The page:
Shootings are on the rise in St. Louis, hitting some as young as two. The lifelong health care costs of a spinal cord injury to a 25-year-old can range from $1.6 million to $4.7 million, depending on the injury’s severity.
In various shootings, bullets hit a young mother doing laundry with her toddler playing nearby, a 6-year-old boy in the back seat of a car on his way to football practice, and a 2-year-old boy sitting on his father’s lap. Each faces physical and psychological therapy to try to recover from gunshot wounds. For every death from gun violence, many more are injured and permanently scarred when shots ring out. By one tally, more than 81,000 people in the U.S. survive gunshots every year, the St. Louis Post-Dispatch reports. There were 193 gun homicides in St. Louis in 2017, the highest in more than two decades. Police counted 2,439 reports of one or more people shot or fired at through November 2017, considered first-degree aggravated assaults with a gun. That’s up from 2,132 in 2016.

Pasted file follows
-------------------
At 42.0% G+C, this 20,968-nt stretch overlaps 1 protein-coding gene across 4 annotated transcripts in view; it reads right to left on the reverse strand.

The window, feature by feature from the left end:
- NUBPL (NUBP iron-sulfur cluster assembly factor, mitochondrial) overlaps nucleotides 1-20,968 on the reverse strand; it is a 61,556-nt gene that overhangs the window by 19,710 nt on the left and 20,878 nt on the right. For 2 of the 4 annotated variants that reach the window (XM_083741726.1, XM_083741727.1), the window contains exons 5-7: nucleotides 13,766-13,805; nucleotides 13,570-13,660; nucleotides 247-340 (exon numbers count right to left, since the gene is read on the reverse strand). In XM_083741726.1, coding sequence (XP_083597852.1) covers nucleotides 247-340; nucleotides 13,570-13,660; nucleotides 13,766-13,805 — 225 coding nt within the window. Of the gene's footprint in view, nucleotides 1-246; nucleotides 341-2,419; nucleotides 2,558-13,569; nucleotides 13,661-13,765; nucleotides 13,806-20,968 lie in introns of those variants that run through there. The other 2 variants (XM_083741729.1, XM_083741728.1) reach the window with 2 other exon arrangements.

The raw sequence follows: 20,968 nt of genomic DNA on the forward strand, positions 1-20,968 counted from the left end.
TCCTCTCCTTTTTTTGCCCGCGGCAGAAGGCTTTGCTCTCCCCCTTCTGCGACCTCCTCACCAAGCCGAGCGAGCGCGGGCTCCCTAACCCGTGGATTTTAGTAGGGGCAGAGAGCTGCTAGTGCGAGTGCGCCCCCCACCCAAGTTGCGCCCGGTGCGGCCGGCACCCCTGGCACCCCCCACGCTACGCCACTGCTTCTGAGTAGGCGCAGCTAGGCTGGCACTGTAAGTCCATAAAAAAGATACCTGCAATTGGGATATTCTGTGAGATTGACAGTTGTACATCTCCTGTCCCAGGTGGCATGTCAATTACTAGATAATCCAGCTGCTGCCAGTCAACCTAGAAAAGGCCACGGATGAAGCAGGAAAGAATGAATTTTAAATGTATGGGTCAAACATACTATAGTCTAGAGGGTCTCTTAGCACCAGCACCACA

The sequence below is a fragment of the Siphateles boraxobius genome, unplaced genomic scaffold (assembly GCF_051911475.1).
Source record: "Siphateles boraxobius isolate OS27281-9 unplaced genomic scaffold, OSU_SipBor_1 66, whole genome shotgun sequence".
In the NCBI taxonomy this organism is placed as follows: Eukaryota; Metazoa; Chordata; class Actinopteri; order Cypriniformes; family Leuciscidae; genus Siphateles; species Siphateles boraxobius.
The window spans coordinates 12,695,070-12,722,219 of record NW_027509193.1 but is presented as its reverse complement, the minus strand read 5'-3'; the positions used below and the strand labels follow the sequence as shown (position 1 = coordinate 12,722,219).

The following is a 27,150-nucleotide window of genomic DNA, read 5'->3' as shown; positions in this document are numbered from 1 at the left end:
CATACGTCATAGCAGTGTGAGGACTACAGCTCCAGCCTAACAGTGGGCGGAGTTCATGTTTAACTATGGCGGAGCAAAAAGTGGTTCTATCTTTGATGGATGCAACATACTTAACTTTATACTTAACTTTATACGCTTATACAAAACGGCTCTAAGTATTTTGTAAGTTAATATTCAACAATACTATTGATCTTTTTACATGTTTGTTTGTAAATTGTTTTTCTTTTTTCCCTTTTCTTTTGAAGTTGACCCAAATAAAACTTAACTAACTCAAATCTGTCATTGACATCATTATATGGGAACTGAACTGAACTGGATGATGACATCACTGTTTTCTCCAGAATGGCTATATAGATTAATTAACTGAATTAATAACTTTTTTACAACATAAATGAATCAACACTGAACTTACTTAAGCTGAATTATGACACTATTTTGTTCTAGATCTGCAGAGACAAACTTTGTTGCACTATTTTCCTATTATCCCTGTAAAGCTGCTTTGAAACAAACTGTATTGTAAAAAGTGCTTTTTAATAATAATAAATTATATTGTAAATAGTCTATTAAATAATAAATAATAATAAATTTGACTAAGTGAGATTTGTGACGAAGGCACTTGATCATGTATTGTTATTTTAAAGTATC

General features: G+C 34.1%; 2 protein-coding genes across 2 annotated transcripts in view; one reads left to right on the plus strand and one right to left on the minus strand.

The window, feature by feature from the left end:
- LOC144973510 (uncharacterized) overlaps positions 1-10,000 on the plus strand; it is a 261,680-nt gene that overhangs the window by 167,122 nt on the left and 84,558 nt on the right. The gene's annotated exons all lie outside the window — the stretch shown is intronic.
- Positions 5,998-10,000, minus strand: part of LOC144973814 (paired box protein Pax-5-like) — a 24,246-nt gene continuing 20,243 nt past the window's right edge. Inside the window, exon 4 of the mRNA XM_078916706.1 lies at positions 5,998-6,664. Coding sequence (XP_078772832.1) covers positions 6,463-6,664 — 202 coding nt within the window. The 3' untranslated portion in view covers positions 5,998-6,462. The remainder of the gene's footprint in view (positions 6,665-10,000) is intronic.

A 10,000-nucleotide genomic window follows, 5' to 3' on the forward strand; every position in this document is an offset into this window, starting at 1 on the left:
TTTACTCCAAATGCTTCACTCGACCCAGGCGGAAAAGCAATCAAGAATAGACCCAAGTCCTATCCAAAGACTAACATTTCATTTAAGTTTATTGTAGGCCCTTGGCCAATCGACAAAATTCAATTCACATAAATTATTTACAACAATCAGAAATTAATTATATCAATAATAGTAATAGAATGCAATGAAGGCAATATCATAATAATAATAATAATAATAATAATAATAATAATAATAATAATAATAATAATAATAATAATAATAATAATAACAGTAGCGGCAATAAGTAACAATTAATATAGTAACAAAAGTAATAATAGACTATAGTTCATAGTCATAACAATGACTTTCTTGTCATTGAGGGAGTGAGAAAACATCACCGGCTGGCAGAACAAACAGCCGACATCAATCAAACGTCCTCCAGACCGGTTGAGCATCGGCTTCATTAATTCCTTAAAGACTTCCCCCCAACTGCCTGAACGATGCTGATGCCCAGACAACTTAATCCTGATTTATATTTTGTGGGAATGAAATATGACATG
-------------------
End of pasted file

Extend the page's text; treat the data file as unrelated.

Bullets rip into bodies on a straight trajectory, but often bounce around once inside, tearing through vital organs and smashing bones. Many victims wind up paralyzed or brain damaged. At the Rehabilitation Institute of St. Louis, where patients spend at least 15 hours a week in physical, occupational and other therapies, the number of gunshot victims has increased in five years. “It used to be maybe a couple at a time,” said Tracie Lee-Lambert, director of admissions. “Now we have three, four, five or six at a time.” The lifelong health care costs of a spinal cord injury to a 25-year-old can range from $1.6 million to $4.7 million, depending on the severity of the injury, according to the National Spinal Cord Injury Statistical Center. The number of children injured by gunfire and treated in trauma units at St. Louis and Cardinal Glennon children’s hospitals increased from 105 in 2015 to 146 last year.